Sometimes nice, quiet, gentle music is what hits the spot, and this month offers two terrific new CDs chock full of it.
Back around 1980, I remember saying “I like all kinds of music, except country and Irish.” Then Elvis Costello released “Different Finger” (and later the “Almost Blue” LP) and I could no longer rule out country music with a blanket decree (The Pogues soon did the same for Irish). Granted, any country you’ll find on my iPod is of the “alt-” category, like Brett Dennen or Ryan Adams. Adams originally won me over with “III/IV”, the massive set of only slightly country-flavored rock and roll he put out last year with his band The Cardinals. Only then did I go back and check out his awesome “New York, New York” which I had somehow missed during the 9/11 aftermath, when, I understand, it played in a fairly nonstop loop on MTV and VH1. That that song received a Grammy nomination in the rock category shows just how “country” he was, but he countrys it up a few notches on the soon to be released “Ashes & Fire.”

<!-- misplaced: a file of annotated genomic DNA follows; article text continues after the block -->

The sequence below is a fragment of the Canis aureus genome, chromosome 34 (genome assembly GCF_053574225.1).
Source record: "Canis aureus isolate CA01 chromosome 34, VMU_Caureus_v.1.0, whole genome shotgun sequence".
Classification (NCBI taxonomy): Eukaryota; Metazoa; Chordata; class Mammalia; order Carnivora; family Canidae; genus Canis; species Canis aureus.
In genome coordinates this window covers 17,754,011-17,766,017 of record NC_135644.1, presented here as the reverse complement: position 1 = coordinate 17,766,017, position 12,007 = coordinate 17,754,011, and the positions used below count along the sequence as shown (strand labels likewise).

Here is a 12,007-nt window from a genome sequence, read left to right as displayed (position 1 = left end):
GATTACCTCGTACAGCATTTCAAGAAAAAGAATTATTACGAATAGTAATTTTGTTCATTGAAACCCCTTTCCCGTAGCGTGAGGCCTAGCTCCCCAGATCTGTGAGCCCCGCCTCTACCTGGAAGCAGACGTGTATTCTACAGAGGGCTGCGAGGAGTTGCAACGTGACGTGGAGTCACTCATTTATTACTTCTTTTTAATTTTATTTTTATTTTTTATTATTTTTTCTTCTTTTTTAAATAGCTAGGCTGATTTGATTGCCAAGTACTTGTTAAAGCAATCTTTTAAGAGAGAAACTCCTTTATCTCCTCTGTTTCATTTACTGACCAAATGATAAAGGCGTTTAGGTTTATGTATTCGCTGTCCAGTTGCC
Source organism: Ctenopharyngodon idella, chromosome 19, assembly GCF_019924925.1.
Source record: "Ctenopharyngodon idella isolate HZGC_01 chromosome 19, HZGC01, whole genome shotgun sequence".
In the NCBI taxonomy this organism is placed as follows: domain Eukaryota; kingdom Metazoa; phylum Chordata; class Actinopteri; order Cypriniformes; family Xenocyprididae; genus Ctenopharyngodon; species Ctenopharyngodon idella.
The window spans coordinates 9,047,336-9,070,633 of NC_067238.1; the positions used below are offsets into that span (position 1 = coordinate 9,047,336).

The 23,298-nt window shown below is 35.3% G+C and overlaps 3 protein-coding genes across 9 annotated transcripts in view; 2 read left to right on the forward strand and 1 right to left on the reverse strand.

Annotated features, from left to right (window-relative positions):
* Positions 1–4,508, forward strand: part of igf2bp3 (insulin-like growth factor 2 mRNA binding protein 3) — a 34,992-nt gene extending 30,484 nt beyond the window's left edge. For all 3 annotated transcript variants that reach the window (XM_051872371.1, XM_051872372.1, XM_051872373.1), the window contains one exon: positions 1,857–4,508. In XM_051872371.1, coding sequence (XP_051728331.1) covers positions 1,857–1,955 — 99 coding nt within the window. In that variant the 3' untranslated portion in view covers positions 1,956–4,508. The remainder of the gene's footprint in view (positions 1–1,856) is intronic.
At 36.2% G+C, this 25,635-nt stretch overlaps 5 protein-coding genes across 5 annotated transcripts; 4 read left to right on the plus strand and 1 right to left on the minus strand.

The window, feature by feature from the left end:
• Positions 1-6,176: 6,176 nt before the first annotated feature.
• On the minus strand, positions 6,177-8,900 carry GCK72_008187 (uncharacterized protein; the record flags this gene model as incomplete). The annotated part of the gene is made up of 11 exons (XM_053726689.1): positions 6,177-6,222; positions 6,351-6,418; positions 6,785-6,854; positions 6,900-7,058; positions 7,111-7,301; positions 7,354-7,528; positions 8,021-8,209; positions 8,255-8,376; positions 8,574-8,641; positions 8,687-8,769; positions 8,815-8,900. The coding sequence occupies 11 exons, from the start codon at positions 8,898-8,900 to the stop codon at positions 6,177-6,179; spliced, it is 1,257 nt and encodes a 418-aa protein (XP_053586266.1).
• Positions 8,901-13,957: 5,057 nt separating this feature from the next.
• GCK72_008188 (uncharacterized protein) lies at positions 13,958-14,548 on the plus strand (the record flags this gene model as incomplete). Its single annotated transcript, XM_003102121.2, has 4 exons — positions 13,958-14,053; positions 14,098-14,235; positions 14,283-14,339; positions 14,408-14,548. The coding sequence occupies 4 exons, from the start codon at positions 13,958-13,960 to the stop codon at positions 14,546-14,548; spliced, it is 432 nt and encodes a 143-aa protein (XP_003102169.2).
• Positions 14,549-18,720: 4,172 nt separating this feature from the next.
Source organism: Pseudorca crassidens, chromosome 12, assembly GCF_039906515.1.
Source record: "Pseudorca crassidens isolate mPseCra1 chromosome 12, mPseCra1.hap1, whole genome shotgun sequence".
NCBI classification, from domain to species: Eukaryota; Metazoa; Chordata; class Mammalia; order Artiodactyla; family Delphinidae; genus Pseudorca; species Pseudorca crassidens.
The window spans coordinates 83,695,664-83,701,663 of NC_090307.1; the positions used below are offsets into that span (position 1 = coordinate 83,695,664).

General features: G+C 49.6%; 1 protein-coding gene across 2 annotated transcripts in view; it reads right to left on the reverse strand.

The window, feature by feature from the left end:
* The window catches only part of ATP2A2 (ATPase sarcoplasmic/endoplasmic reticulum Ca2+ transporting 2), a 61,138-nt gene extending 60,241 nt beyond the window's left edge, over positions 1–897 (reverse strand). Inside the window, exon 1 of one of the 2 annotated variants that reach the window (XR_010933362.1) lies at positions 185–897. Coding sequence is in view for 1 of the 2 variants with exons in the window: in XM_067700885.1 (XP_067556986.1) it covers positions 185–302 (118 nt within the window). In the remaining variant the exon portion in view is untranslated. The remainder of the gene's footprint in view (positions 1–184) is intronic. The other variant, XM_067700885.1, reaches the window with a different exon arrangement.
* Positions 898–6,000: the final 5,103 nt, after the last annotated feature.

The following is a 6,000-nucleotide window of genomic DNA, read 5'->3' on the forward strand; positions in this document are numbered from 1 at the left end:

It’s a quiet, rainy day kind of album, appropriately starting with “Dirty Rain,” a melancholy tale of gunfire, broken glass and gasoline-fueled fire that somehow is still a pretty love ballad. I’ve read elsewhere that you’d think going home at night to Mandy Moore would cheer a guy up, but Ryan seems to focusing on the melancholy with “Come Home”, “Rocks”, and “Do I Wait”, all gorgeous tales of missing the one you love, supporting the one you love, and waiting for the one you love, respectively. There’s a generally sad but beautiful tone in all of them, even while their messages are pretty happy (though she’s “never coming back” by the end of “Do I Wait,” but he seems content to wait forever…then again, he may be rethinking that in the melancholy “Save Me” with “….by the morning, I will be gone.”) “Come Home” and “Save Me” feature background vocals by Norah Jones.